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Crime and punishment, criminal law and its administration, are areas of ancient history that have been explored less than many other aspects of ancient civilizations. Throughout history women have been affected by crime both as victims and as offenders. Yet, in the ancient world, customary laws were created by men, formal laws were written by men, and both were interpreted and enforced by men. This 2-volume explores the role of gender in the formation and administration of ancient law and examines the many gender categories and relationships established in ancient law, including marriage, parentage, widowhood, adoption, inheritance, debt, liability, and so forth. It presents data that has been newly discovered, underreported, or omitted from previous works on ancient law. It also re-examines and reevaluates prior interpretations and conclusions, to enable the silent voices of ancient women to be heard and their invisible lives to be seen in the light of modern feminist scholarship.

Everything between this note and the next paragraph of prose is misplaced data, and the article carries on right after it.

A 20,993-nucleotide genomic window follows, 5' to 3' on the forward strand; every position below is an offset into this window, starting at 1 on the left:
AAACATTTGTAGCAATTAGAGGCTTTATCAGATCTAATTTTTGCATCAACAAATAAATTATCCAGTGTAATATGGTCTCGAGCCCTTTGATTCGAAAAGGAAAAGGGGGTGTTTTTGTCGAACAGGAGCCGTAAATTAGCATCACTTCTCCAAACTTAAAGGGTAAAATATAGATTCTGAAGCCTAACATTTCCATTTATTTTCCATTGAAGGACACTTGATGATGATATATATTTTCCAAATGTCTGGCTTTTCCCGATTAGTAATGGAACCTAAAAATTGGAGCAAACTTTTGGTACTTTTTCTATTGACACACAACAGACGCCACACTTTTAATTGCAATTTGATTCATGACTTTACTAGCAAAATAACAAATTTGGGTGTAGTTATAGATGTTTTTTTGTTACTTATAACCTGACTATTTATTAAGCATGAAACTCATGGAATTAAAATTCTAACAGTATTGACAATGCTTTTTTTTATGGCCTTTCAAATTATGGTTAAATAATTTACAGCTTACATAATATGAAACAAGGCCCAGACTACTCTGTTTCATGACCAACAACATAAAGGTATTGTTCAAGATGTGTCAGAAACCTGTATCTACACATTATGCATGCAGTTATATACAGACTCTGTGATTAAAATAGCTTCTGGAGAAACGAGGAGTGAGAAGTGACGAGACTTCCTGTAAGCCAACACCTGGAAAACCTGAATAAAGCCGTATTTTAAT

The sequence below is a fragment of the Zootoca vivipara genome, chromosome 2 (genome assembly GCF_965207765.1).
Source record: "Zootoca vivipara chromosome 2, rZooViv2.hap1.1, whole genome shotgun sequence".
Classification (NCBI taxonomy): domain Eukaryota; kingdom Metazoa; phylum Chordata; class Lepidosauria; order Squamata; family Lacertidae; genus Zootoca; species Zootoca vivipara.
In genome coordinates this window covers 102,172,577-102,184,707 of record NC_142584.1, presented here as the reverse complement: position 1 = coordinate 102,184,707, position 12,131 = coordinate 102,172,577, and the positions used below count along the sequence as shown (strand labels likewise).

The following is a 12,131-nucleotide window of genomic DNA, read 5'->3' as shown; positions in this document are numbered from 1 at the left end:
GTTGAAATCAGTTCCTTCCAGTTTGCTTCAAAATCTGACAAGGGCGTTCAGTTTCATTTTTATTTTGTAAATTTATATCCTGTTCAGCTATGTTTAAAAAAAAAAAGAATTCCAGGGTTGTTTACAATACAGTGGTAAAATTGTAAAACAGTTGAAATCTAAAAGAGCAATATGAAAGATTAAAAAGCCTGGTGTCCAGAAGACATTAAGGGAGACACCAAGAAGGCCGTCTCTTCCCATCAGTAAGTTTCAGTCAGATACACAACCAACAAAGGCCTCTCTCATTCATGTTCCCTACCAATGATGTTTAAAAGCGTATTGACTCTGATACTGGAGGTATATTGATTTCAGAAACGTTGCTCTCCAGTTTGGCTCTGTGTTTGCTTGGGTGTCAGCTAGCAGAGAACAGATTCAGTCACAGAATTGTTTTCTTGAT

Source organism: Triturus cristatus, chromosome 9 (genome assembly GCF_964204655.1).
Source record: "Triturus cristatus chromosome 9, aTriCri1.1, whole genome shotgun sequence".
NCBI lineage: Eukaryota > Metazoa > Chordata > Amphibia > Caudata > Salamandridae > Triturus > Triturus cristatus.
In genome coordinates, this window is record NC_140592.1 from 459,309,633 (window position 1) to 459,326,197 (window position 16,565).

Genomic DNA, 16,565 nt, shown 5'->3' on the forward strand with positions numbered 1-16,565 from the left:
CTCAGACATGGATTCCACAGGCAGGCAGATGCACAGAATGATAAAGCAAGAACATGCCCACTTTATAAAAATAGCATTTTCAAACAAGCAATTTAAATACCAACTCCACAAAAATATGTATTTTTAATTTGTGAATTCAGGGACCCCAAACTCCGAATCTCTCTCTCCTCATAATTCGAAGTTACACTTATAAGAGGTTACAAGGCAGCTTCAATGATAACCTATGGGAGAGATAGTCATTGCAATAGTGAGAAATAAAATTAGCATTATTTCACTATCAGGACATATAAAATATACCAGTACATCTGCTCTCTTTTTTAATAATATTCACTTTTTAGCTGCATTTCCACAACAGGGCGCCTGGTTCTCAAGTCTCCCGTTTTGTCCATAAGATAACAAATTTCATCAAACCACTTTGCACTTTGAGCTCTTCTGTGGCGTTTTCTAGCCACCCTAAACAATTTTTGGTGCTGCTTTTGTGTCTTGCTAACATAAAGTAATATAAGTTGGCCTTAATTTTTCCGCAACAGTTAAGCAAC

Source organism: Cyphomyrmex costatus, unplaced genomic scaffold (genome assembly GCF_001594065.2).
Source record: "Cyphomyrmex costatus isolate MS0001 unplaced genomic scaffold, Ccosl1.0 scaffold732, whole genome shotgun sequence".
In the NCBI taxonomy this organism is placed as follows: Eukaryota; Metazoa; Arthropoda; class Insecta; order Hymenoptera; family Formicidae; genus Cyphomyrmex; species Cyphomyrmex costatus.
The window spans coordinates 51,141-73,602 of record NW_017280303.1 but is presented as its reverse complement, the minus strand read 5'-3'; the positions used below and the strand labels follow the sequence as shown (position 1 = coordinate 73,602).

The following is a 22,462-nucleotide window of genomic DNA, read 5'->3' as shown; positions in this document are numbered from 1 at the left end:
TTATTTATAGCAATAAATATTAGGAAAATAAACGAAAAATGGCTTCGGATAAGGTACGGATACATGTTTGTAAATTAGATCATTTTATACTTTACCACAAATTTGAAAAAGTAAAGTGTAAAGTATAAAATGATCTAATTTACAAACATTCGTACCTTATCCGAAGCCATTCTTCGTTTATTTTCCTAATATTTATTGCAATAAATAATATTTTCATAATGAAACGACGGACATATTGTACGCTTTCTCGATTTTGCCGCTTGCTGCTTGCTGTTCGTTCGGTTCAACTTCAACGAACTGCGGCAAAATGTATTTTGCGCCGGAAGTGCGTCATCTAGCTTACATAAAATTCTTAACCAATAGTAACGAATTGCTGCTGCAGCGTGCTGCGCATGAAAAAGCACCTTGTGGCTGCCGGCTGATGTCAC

Elisabeth M. Tetlow has been a visiting scholar in law and religious studies at Loyola University of New Orleans since 1992.